Find more content written by:  Kenrad E. Nelson
  • Volume 73 , Number 2
  • Page: 131–4

Leprosy and HIV infection (Rarely the Twain Shall Meet?)

Kenrad E. Nelson

In this issue of the JOURNAL, Hussein and colleagues report data from a long term seroprevalence study to evaluate the association of HIV infection and leprosy among patients seen at their clinic in Agra, India (8). In the period from 1989 to 1993, 5 of 4025 leprosy patients (0.12%) were HIV positive, whereas in the period from 1999 to 2004, 5 of 2125 (0.38%) were HIV positive. This increase is not significant despite the apparent major increase in HIV infections among subjects screened at the same clinic. In 2004, among 387 persons who were "voluntarily" screened at their request, the HIV prevalence was 40.3%, and it was 43.4% among 106 persons referred for screening (8). From this it appears that the prevalence of HIV infection has not increased in patients with leprosy despite evidence of a substantial HIV epidemic among the population served by the clinic.

So why hasn't the HIV prevalence increased in a comparable fashion among leprosy patients? Are they resistant or immune to HIV infection? In the past few years some individuals have been identified who are immune to HIV infection despite repeated exposure to the virus. One such group are persons who are homozygous for a 32 base pair deletion in the CCR5 gene that renders them completely resistant to infection with HIV-1 viruses that require attachment to the CCR5 co-receptor to enter the target CD4+ lymphocyte and replicate (3, 11). Individuals who are heterozygous for the CCR5 deletion are partially resistant to HIV-1 infection and progress more slowly after infection (14). Also persons with genetic mutations in the CCR2 and SDF-1 genes progress more slowly after acquiring an HIV-1 infection (16). These critically important discoveries have had major ramifications in our understanding of the biology of HIV-1 infections in humans.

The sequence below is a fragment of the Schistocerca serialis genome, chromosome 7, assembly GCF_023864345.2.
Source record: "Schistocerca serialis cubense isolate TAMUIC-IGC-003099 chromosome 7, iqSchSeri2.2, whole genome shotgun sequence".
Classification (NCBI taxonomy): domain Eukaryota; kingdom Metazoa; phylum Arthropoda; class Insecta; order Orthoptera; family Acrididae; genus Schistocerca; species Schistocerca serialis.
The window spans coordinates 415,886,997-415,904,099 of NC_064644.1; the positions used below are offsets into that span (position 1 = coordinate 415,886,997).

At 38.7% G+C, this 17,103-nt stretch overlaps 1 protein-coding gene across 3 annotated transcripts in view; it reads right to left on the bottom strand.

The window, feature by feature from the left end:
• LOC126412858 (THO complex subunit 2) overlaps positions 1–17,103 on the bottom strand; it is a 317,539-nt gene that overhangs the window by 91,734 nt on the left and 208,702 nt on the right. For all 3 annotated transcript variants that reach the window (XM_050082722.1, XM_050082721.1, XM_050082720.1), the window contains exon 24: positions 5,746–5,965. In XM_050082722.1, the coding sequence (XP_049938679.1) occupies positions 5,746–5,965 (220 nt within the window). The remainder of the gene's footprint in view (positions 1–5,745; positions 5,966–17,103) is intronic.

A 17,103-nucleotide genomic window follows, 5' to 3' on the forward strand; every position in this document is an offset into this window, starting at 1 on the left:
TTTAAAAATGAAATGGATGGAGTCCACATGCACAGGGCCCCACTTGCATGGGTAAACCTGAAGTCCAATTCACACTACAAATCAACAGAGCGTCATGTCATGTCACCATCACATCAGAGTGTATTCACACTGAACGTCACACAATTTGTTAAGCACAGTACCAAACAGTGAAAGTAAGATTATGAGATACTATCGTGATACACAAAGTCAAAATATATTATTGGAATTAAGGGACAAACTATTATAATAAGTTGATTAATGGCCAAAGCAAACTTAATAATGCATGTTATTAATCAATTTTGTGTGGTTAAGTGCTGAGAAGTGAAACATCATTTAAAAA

Another group of individuals who are partially resistant to HIV-1 infection are those who are heterozygous for HLA alleles (9). Also, subjects who are heterozygous for HLA-B or DR alleles when compared to their HIV-1 positive sex partner appear to be less readily infected than persons who are homozygous with their partner for these genetic loci. However, this resistance to transmission is only relative, not absolute like homozygozity for the 32 base pair deletion in the CCR5 receptor (3, 6).

In addition, some patients appear to acquire relative resistance to HIV infection or progression of HIV. Persons who are coinfected with GB virus C, a retrovirus that also infects macrophages and lymphocytes, appear to have slower progression of HIV, and lower HIV viral loads during their GB virus viremia, which is often chronic (7, 19, 20). Whether or not they are resistant to HIV-1 transmission, as well, has not been determined. Other infections, which have been reported to slow or delay the progression of HIV, and decrease the HIV-1 viral load in infected individuals, include scrub typhus (O. tsutsugamushi), Dengue, and measles (13, 17, 15). The proposed mechanism for the negative interaction between these infections and HIV-1 also involve the CCR5 coreceptor, which is also the receptor for the Beta chemokines, MIP-1 alpha, MIP-1 beta, SDF-1 and RANTES. These chemokines regulate the immune response and attach to receptors on CD4+ lymphocytes blocking the ability of HIV-1 to attach to and enter CD4+ lymphocytes to produce more viral copies.

Could M. leprae infection also interfere with HIV-1 attachment and entry into CD4+ lymphocytes by attaching to the chemokine receptor? This seems very doubtful for a number of reasons. Whereas untreated patients with polar or borderline lepromatous leprosy may have high levels of bacteremia, mid-borderline or tuberculoid patients do not. Chemokines are often increased as an acute phase reaction to a systemic infection. But this is probably not characteristic of leprosy patients. However, I am not aware that a systematic study of chemokine levels in untreated leprosy patients has been done. If not, it might provide some useful information.

It seems much more likely that the low rates of HIV-1 co-infection in leprosy patients living in HIV-endemic areas in Africa and Asia, which have been reported in several studies (1, 4, 10, 12, 15), can be best explained on the basis of the epidemiology of the two infections. Clearly, tuberculosis and Mycobacterium avium complex infections have increased dramatically in areas having major AIDS epidemics. Indeed, both of these mycobacterial infections can be classified as "AIDS-related opportunistic infections." In fact, worldwide the major cause of death among AIDS patients is tuberculosis, so it is the most important opportunistic infection in AIDS patients globally.